#NotAllFrats

Controversy erupted recently at the University of Oklahoma, when a video emerged showing a bus full of students singing a song with violently racist and exclusionary lyrics:

There will never be a n*gger SAE

There will never be a n*gger SAE

You can hang ‘em from a tree

But they’ll never sign with me

There will never be a n*gger SAE 

The song refers to Sigma Alpha Epsilon, one of the largest fraternities in the country, boasting 200 chapters and about 15,000 undergraduate members. SAE is also the only existing national fraternity founded in the Antebellum South.

The video of SAE members gleefully reciting a chant asserting that they would rather see black men lynched than allow them membership was sent anonymously to a black student group on campus, and subsequently posted on Youtube where it immediately gained widespread attention and sparked massive controversy. In the days that followed, two students identified as the “leaders” in the video were expelled, and the OU chapter of SAE has been closed indefinitely.

Representatives from the national headquarters of SAE were quick to distance themselves, claiming that the “incident should not reflect on other brothers because this type of hateful action is not what Sigma Alpha Epsilon stands for…Sigma Alpha Epsilon is not a racist, sexist or bigoted fraternity”. Statements like these—which condemn the actions of individuals while denying a systemic problem—have become the standard response whenever a fraternity makes headlines for deplorable behavior, which happens more than you might think.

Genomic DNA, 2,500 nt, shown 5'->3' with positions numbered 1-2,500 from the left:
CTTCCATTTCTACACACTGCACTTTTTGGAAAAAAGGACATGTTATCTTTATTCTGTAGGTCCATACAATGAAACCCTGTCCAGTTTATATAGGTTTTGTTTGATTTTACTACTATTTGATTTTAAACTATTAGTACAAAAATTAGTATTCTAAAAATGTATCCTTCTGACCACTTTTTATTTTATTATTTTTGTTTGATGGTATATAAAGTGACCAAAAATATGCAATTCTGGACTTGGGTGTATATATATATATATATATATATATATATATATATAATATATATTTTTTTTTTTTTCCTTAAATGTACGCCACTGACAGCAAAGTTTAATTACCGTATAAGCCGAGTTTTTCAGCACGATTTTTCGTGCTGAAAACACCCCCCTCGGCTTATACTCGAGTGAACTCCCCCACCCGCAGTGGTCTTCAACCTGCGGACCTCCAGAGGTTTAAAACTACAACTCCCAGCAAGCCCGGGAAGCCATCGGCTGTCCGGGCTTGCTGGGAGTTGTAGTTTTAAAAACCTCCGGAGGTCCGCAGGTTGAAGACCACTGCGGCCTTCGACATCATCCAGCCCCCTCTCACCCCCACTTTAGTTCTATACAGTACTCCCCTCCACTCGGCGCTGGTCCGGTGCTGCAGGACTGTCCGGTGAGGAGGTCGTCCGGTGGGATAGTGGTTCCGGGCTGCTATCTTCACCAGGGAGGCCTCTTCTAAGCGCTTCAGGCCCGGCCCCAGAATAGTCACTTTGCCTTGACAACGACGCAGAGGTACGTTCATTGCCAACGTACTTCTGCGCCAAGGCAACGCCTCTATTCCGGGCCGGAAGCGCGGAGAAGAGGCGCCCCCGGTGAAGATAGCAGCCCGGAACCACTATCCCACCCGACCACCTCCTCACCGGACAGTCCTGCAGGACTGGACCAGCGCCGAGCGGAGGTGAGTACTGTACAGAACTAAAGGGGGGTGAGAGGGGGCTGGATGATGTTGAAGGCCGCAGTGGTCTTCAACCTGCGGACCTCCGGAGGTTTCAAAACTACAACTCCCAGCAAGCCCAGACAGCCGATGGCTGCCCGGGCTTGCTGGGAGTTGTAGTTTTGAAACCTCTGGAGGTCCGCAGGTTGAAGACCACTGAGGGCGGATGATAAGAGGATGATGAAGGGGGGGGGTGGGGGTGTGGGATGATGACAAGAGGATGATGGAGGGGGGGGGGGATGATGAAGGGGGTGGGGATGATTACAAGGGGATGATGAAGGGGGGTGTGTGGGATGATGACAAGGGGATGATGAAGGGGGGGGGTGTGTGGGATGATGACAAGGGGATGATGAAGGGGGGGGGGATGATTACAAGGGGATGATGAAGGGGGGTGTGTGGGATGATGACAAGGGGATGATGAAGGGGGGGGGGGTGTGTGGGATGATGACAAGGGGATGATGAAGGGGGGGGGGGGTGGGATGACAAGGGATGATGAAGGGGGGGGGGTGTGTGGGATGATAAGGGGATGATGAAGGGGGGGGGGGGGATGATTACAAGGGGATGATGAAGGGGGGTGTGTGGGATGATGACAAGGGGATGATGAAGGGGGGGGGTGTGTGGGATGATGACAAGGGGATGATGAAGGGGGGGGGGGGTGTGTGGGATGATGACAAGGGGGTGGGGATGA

In fact, far from isolated incidents reflecting unusual or deviant behavior, a quick Google search reveals a steady stream of shocking headlines involving fraternities. Just last month, a photo of “pledge rules” for new members of Phi Gamma Delta at the University of Texas surfaced which included such mandates as  “no fagetry”, “no interracial dating”, and “no Mexicans”. Every year fraternities make news for hosting parties with themes such as “Colonial Bros and Nava-Hos” and  “Blood and Crips”, for the many acts of sexual violence taking place in frat houses across the country, and for the tragic deaths and injuries that befall both members and visitors to these houses related to alcohol, drugs, and hazing.